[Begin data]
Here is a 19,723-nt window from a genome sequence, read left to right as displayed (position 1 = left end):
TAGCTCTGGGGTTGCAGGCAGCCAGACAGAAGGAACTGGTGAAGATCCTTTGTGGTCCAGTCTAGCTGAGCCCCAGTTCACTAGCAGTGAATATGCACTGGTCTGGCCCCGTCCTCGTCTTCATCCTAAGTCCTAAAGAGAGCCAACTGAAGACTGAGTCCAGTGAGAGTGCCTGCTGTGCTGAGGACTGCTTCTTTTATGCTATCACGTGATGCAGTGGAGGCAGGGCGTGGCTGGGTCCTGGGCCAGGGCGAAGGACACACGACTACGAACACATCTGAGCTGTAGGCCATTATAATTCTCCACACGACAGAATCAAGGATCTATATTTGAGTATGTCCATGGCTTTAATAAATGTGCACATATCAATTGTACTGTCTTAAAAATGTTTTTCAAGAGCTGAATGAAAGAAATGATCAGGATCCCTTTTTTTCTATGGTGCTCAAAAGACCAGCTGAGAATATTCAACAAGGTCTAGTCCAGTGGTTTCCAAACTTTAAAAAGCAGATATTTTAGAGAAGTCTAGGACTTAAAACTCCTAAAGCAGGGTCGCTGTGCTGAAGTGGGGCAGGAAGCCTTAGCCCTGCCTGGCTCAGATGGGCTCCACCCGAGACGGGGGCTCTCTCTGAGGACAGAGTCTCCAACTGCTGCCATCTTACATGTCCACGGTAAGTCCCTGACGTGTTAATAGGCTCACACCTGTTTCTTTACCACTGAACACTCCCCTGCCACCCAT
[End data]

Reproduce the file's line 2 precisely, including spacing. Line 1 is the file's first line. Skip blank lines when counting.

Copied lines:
TAGCTCTGGGGTTGCAGGCAGCCAGACAGAAGGAACTGGTGAAGATCCTTTGTGGTCCAGTCTAGCTGAGCCCCAGTTCACTAGCAGTGAATATGCACTGGTCTGGCCCCGTCCTCGTCTTCATCCTAAGTCCTAAAGAGAGCCAACTGAAGACTGAGTCCAGTGAGAGTGCCTGCTGTGCTGAGGACTGCTTCTTTTATGCTATCACGTGATGCAGTGGAGGCAGGGCGTGGCTGGGTCCTGGGCCAGGGCGAAGGACACACGACTACGAACACATCTGAGCTGTAGGCCATTATAATTCTCCACACGACAGAATCAAGGATCTATATTTGAGTATGTCCATGGCTTTAATAAATGTGCACATATCAATTGTACTGTCTTAAAAATGTTTTTCAAGAGCTGAATGAAAGAAATGATCAGGATCCCTTTTTTTCTATGGTGCTCAAAAGACCAGCTGAGAATATTCAACAAGGTCTAGTCCAGTGGTTTCCAAACTTTAAAAAGCAGATATTTTAGAGAAGTCTAGGACTTAAAACTCCTAAAGCAGGGTCGCTGTGCTGAAGTGGGGCAGGAAGCCTTAGCCCTGCCTGGCTCAGATGGGCTCCACCCGAGACGGGGGCTCTCTCTGAGGACAGAGTCTCCAACTGCTGCCATCTTACATGTCCACGGTAAGTCCCTGACGTGTTAATAGGCTCACACCTGTTTCTTTACCACTGAACACTCCCCTGCCACCCAT